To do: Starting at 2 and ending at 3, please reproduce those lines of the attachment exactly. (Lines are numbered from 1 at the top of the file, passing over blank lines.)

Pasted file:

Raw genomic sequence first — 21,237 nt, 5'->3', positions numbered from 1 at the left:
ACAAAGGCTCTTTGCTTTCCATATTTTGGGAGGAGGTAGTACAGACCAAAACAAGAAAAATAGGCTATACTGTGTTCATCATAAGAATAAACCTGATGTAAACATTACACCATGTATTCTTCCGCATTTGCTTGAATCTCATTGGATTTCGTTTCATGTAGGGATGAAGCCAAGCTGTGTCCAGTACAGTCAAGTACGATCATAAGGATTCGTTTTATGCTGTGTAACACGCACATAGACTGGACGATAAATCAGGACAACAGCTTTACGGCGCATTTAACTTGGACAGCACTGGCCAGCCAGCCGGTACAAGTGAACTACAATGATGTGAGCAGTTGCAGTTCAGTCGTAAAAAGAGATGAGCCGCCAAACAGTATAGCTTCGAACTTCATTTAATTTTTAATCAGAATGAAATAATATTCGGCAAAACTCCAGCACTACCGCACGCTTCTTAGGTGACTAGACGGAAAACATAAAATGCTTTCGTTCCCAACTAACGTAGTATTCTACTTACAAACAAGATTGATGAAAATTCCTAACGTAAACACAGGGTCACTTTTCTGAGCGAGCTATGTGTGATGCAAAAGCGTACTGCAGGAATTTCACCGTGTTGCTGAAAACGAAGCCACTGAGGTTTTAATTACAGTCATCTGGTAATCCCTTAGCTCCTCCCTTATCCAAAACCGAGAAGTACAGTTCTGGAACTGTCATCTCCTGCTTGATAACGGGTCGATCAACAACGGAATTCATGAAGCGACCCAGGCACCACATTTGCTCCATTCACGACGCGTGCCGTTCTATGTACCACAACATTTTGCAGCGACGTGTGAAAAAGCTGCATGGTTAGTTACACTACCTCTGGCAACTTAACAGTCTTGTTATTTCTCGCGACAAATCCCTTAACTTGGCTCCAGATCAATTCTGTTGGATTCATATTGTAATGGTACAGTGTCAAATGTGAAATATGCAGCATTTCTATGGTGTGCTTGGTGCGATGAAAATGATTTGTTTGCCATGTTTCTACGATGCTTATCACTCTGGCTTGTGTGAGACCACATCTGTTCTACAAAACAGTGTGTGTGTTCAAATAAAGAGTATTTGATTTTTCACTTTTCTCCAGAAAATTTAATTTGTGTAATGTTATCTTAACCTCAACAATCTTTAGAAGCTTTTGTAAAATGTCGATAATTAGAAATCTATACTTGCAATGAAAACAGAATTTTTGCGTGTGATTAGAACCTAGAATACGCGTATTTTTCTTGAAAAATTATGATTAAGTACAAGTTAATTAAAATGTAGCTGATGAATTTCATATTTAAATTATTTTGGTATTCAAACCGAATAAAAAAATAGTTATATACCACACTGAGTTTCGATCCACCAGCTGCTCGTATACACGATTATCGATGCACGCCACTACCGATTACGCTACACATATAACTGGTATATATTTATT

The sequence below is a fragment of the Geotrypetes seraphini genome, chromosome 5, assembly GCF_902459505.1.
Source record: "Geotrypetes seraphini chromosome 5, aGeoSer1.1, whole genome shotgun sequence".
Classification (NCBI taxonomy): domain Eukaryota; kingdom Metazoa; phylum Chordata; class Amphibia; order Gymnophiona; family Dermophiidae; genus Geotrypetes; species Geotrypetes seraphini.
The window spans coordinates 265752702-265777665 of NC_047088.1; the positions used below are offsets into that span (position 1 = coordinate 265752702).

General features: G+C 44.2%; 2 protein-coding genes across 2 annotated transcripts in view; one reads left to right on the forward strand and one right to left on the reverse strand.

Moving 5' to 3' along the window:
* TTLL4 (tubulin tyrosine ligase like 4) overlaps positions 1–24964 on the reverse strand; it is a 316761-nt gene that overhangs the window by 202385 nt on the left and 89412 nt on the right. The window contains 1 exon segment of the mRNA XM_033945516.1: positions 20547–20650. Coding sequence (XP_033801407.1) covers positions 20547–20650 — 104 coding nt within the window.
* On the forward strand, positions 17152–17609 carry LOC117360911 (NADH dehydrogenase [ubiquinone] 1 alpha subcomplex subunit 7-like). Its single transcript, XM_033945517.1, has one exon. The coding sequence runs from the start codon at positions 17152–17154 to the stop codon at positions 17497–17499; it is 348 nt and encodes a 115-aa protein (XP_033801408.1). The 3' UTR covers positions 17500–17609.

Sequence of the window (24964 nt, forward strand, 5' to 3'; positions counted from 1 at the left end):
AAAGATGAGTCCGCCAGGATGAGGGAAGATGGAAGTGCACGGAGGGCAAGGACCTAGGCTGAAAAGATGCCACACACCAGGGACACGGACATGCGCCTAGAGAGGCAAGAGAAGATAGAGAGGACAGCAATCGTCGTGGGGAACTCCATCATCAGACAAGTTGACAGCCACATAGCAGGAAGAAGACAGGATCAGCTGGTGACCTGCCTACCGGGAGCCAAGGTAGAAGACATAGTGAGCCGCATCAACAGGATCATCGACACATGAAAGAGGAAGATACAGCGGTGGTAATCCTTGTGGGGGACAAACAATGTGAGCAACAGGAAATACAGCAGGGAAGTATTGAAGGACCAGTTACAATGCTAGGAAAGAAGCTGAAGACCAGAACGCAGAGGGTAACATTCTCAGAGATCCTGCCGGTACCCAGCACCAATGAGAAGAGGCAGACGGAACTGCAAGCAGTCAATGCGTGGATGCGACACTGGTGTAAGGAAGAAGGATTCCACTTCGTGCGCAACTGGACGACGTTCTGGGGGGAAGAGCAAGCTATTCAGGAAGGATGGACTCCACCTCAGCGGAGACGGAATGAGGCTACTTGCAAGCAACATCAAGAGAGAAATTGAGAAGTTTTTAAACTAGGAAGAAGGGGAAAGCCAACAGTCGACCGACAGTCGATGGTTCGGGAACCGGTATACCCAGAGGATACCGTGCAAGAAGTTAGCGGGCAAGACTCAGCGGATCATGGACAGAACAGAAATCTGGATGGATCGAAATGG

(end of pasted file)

ACAAAGGCTCTTTGCTTTCCATATTTTGGGAGGAGGTAGTACAGACCAAAACAAGAAAAATAGGCTATACTGTGTTCATCATAAGAATAAACCTGATGTAAACATTACACCATGTATTCTTCCGCATTTGCTTGAATCTCATTGGATTTCGTTTCATGTAGGGATGAAGCCAAGCTGTGTCCAGTACAGTCAAGTACGATCATAAGGATTCGTTTTATGCTGTGTAACACGCACATAGACTGGACGATAAATCAGGACAACAGCTTTACGGCGCATTTAACTTGGACAGCACTGGCCAGCCAGCCGGTACAAGTGAACTACAATGATGTGAGCAGTTGCAGTTCAGTCGTAAAAAGAGATGAGCCGCCAAACAGTATAGCTTCGAACTTCATTTAATTTTTAATCAGAATGAAATAATATTCGGCAAAACTCCAGCACTACCGCACGCTTCTTAGGTGACTAGACGGAAAACATAAAATGCTTTCGTTCCCAACTAACGTAGTATTCTACTTACAAACAAGATTGATGAAAATTCCTAACGTAAACACAGGGTCACTTTTCTGAGCGAGCTATGTGTGATGCAAAAGCGTACTGCAGGAATTTCACCGTGTTGCTGAAAACGAAGCCACTGAGGTTTTAATTACAGTCATCTGGTAATCCCTTAGCTCCTCCCTTATCCAAAACCGAGAAGTACAGTTCTGGAACTGTCATCTCCTGCTTGATAACGGGTCGATCAACAACGGAATTCATGAAGCGACCCAGGCACCACATTTGCTCCATTCACGACGCGTGCCGTTCTATGTACCACAACATTTTGCAGCGACGTGTGAAAAAGCTGCATGGTTAGTTACACTACCTCTGGCAACTTAACAGTCTTGTTATTTCTCGCGACAAATCCCTTAACTTGGCTCCAGATCAATTCTGTTGGATTCATATTGTAATGGTACAGTGTCAAATGTGAAATATGCAGCATTTCTATGGTGTGCTTGGTGCGATGAAAATGATTTGTTTGCCATGTTTCTACGATGCTTATCACTCTGGCTTGTGTGAGACCACATCTGTTCTACAAAACAGTGTGTGTGTTCAAATAAAGAGTATTTGATTTTTCACTTTTCTCCAGAAAATTTAATTTGTGTAATGTTATCTTAACCTCAACAATCTTTAGAAGCTTTTGTAAAATGTCGATAATTAGAAATCTATACTTGCAATGAAAACAGAATTTTTGCGTGTGATTAGAACCTAGAATACGCGTATTTTTCTTGAAAAATTATGATTAAGTACAAGTTAATTAAAATGTAGCTGATGAATTTCATATTTAAATTATTTTGGTATTCAAACCGAATAAAAAAATAGTTATATACCACACTGAGTTTCGATCCACCAGCTGCTCGTATACACGATTATCGATGCACGCCACTACCGATTACGCTACACATATAACTGGTATATATTTATT

The sequence below is a fragment of the Geotrypetes seraphini genome, chromosome 5, assembly GCF_902459505.1.